UK court throws out Russian Magnitsky libel case

Reuters News
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Posted: Oct 14, 2013 8:06 AM
UK court throws out Russian Magnitsky libel case

LONDON (Reuters) - London's High Court on Monday threw out a libel suit brought against British investment fund manager Bill Browder by a Russian former police officer who denies allegations that he played a part in the death of the lawyer Sergei Magnitsky.

Pavel Karpov, a former Russian Interior Ministry investigator who is on the "Magnitsky list" of people barred from the United States over the lawyer's death, was suing Browder over four videos and two articles linking Karpov to the case.

Magnitsky, who was acting for Browder and his Hermitage Capital Management at the time, was arrested after accusing Russian officials of a $230-million fraud, and died in prison in suspicious circumstances in 2009.

In Monday's High Court judgment, Mr Justice Simon said: "I have concluded that these proceedings should be struck out as abuse of the (court) process ..."

The judge also found that there was "a degree of artificiality" about Karpov trying to protect his reputation in Britain.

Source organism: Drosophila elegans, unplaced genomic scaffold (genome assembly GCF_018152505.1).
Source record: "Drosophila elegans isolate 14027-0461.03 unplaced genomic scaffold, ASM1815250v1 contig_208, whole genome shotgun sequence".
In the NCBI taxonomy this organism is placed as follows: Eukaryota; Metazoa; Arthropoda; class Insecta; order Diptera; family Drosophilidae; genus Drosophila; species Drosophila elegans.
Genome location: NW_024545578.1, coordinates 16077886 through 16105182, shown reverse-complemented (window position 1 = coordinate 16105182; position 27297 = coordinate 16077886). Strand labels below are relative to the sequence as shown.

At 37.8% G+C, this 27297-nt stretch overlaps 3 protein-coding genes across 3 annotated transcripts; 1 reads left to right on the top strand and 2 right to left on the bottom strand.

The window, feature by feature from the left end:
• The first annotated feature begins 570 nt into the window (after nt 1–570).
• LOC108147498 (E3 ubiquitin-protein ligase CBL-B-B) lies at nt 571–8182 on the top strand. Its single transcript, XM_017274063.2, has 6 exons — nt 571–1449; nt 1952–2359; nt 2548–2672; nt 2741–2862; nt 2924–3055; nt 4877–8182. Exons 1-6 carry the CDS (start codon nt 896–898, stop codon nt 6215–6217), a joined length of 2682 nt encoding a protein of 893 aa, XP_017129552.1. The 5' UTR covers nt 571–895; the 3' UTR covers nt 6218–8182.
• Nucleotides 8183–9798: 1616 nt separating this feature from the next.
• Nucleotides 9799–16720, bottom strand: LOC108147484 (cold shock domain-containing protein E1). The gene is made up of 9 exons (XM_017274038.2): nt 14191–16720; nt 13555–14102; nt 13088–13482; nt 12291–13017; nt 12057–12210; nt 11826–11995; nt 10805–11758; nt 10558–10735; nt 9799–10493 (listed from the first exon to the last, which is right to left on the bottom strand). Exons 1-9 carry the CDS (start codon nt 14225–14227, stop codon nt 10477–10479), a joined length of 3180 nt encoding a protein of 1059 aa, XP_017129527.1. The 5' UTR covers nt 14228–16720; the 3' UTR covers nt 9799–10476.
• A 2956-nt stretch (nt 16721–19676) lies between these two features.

Magnitsky was posthumously found guilty of tax evasion by a Moscow court in July this year and Browder was convicted in absentia and sentenced to nine years in jail in the same trial, which was criticized by both the United States and the European Union.

At a High Court hearing earlier this year, Browder's lawyers had argued that Karpov had brought the libel suit to attack his inclusion on the U.S. Magnitsky list.

They alleged that Karpov did not have the means to fund the litigation himself and that "this court cannot be satisfied that the Russian state is not behind the claims in some way".

Karpov, they added, had no connection with Britain and thus no reason to bring his suit in a British court.

Karpov's lawyers wrote in their own submissions that the suggestion that he was acting at the behest of the Russian state was "groundless", noting that his earlier efforts to bring claims against Browder in Russia had been unsuccessful.

(Reporting by Stephen Addison; editing by Michael Holden)